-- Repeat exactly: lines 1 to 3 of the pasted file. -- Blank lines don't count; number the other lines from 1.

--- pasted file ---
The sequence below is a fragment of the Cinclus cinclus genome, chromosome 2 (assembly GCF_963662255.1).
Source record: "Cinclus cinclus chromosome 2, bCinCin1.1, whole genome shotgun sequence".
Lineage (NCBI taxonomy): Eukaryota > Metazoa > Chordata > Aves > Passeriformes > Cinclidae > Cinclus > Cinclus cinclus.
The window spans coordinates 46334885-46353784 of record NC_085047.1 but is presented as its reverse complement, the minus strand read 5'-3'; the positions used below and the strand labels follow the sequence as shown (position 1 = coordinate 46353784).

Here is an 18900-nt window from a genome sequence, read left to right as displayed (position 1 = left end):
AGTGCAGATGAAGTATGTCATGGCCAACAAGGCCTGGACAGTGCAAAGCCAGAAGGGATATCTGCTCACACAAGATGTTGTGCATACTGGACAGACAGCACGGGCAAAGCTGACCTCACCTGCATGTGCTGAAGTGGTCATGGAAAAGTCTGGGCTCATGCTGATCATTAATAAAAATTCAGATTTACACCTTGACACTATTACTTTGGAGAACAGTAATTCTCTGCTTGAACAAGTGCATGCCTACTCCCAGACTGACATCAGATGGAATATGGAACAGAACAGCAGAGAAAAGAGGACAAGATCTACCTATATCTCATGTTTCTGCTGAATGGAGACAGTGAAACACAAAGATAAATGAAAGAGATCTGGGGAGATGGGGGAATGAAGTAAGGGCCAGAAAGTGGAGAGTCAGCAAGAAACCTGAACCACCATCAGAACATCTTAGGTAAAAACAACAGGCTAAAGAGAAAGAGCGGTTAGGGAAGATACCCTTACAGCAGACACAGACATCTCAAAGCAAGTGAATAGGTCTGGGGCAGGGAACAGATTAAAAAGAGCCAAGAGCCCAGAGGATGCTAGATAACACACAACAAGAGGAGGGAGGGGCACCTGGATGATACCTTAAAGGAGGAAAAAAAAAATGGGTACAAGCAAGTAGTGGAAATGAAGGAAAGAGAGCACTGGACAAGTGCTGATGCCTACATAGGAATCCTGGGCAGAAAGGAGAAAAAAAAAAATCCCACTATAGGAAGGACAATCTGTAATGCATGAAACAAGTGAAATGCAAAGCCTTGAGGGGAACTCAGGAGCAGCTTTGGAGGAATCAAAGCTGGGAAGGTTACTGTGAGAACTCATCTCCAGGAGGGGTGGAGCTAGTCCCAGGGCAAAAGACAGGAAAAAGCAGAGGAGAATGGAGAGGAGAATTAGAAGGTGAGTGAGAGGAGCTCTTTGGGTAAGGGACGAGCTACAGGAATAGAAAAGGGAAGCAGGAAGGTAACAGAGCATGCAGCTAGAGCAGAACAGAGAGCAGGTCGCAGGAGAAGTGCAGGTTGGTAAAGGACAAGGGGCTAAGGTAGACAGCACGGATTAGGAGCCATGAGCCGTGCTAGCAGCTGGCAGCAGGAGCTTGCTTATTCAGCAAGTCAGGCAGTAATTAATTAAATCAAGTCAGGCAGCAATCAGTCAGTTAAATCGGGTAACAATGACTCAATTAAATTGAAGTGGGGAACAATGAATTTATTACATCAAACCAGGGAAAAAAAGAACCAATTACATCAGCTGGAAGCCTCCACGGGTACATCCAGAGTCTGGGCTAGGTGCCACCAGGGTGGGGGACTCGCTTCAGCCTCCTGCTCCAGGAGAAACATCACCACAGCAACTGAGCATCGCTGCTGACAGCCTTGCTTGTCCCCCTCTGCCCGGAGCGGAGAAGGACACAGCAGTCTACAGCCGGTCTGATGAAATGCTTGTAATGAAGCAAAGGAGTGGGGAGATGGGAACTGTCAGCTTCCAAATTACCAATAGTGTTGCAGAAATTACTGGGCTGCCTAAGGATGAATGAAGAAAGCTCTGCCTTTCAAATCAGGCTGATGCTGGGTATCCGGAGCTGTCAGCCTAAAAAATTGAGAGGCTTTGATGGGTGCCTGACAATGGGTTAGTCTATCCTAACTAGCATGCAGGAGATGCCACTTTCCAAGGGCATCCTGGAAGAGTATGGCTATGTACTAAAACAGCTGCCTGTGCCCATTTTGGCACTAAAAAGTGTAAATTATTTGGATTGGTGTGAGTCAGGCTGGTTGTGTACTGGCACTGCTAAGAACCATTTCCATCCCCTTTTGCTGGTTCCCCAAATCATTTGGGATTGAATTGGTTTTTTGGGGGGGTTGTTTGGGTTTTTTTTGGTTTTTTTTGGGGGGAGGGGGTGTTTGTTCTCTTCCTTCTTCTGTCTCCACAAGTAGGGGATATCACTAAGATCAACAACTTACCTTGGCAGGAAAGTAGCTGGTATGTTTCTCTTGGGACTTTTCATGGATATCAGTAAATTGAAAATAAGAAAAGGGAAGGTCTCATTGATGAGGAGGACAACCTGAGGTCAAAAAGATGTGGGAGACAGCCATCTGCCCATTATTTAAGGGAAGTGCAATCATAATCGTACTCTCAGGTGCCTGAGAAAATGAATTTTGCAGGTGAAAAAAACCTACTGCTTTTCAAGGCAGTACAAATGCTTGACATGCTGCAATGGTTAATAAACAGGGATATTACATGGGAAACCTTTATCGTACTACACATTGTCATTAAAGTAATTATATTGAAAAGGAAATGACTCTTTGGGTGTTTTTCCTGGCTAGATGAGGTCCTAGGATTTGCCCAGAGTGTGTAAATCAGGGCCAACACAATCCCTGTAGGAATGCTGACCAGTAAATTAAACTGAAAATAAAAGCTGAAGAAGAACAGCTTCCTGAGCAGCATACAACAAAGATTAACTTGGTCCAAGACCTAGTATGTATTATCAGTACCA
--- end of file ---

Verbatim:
The sequence below is a fragment of the Cinclus cinclus genome, chromosome 2 (assembly GCF_963662255.1).
Source record: "Cinclus cinclus chromosome 2, bCinCin1.1, whole genome shotgun sequence".
Lineage (NCBI taxonomy): Eukaryota > Metazoa > Chordata > Aves > Passeriformes > Cinclidae > Cinclus > Cinclus cinclus.